W3C home > Mailing lists > Public > www-style@w3.org > July 2013

RE: CSS Engine Style Invalidation Strategy

From: François REMY <francois.remy.dev@outlook.com>
Date: Tue, 30 Jul 2013 04:48:07 +0200
Message-ID: <DUB120-W387AE3442F00EA951AD922A5560@phx.gbl>
To: Boris Zbarsky <bzbarsky@mit.edu>, "www-style@w3.org" <www-style@w3.org>
>> * Each element has three sets of invalidating flags:
>> * Each set of invalidation flags contain four different flag sections:
>> o 64bits for IDs
>> o 64bits for Classes
>> o 64bits for Attributes
>> o 32bits for States (hover…)
> So just to make sure: this is at least 84 bytes per element just for
> these flags, right? (In practice, various state stuff doesn't actually
> fit in 32 bits; you need 64, so it would actually be 96 bytes.)

Yes, my full setup would cost 96 bytes per element (I was planning to leave the 32 last bits of the setup unused at the time for future extensions).

> How does this handle DOM insertions and removals?

The mail was so long I thought I could not have missed something. I was wrong, of course.

When an element is inserted, if the sibling-invalidation map of its previous sibling does not return zero, we reevaluate his next siblings. Otherwise we don't.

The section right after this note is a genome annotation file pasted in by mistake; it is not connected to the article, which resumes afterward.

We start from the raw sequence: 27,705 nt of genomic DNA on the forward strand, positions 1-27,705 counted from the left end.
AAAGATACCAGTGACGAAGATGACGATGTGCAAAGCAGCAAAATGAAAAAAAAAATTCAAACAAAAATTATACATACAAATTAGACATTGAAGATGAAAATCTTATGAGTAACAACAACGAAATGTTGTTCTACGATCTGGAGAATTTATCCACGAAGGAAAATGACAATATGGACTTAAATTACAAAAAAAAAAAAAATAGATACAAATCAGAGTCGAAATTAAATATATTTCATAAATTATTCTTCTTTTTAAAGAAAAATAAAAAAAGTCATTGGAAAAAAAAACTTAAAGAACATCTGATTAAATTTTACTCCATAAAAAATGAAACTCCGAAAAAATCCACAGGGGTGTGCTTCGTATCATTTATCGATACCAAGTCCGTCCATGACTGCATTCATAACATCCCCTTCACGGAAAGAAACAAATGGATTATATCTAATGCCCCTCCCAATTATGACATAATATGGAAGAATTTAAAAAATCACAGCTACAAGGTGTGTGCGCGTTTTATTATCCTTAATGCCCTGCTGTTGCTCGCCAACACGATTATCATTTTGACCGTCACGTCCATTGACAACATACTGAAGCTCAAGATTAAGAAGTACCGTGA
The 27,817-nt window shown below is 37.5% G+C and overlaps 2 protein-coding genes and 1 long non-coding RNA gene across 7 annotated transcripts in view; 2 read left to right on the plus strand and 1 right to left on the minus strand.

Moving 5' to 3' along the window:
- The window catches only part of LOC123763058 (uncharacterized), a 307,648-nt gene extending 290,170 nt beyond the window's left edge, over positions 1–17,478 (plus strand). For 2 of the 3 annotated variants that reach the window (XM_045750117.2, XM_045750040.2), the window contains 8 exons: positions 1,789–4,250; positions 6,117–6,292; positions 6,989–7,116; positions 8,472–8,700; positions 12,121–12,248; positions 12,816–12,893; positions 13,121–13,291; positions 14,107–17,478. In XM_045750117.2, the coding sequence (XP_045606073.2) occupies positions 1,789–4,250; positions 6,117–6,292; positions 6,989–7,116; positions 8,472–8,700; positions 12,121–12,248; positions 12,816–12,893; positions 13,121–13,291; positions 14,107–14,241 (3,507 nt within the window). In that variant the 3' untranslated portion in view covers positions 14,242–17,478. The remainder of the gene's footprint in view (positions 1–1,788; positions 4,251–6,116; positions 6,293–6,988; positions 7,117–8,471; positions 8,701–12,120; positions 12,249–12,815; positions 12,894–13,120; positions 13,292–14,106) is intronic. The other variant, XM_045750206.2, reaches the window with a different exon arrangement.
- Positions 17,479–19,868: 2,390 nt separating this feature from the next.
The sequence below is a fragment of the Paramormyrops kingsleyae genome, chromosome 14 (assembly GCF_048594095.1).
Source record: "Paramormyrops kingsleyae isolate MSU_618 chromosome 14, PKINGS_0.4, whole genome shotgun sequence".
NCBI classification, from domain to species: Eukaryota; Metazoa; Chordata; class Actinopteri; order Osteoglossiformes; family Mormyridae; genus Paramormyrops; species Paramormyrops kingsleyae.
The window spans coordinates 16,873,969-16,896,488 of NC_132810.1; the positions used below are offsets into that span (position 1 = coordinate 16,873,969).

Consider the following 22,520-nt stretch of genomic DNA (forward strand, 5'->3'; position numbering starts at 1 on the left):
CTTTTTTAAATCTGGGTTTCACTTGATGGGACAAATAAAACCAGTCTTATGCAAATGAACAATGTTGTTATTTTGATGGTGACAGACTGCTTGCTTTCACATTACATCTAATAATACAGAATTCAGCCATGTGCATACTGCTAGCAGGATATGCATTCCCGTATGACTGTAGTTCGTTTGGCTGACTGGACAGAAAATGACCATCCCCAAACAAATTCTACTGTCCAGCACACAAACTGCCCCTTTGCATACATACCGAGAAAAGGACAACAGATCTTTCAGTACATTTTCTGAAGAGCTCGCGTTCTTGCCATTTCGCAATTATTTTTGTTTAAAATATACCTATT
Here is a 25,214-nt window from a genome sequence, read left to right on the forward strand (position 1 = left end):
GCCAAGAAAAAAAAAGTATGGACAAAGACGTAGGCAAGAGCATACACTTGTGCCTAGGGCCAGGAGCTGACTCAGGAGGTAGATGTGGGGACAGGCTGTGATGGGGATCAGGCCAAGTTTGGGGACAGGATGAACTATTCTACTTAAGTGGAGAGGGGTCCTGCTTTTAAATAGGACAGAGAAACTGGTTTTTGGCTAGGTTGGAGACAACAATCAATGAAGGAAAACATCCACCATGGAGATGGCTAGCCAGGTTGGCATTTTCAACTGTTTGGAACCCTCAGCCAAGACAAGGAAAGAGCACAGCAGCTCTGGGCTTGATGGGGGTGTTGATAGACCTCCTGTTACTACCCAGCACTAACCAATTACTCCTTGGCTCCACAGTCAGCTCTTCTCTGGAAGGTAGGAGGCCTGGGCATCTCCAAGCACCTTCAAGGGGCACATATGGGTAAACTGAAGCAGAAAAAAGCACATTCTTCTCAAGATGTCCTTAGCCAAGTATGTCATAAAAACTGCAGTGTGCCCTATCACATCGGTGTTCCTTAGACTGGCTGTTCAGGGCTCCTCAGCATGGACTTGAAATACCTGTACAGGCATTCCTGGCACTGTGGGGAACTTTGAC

When an element is being removed, if its sibling-invalidation map does not return zero, we reevaluate his next siblings. Otherwise we don't.

At the cost of maintaining a flag that say "was any selector concerning a next-sibling successful in getting further than this element" you can also make a difference between the two elements features and compare that to the sibling-invalidation flag map (but if any selector successfully went ahead of the element, too many factors would make it impractical to guess further).

> At the cost of having to keep track during selector matching exactly how
> the element you're matching right now is related to the subject of the
> selector, plus the significantly increased memory usage from those flag
> sets, right?


>> * Is ineffective for documents with a lot of unused selectors
> Which are fairly common, actually.

Yes. I still believes it helps in this case but the benefits decrease quickly when the number of selector-related operation on an element increases (because the flags end up being polluted and almost all equal to one). Maybe some elements like HTML or BODY which happen rarely but are involved in a lot of operations could benefits from bigger flags.

I also had the idea of keeping track of classes that pollutes the flags of a lot of elements and remove them from the flag system (updating those classes just trigger an update anyway) but I wasn't sure how practical it was. Any class ever set on the BODY or HTML tag would fit in this category, I guess.

>> * Potentially triggers a lot of memory writes during selector matching
>> (is that an issue?)
> It sure can be if you want to parallelize selector matching; have to do
> it in a smarter way.

The solution for parallel matching is to have each thread create his own copy of the flags, and reduce them with the "OR" operator at the end (or when the thread finish his work, or ...) 		 	   		  
Received on Tuesday, 30 July 2013 02:48:34 UTC

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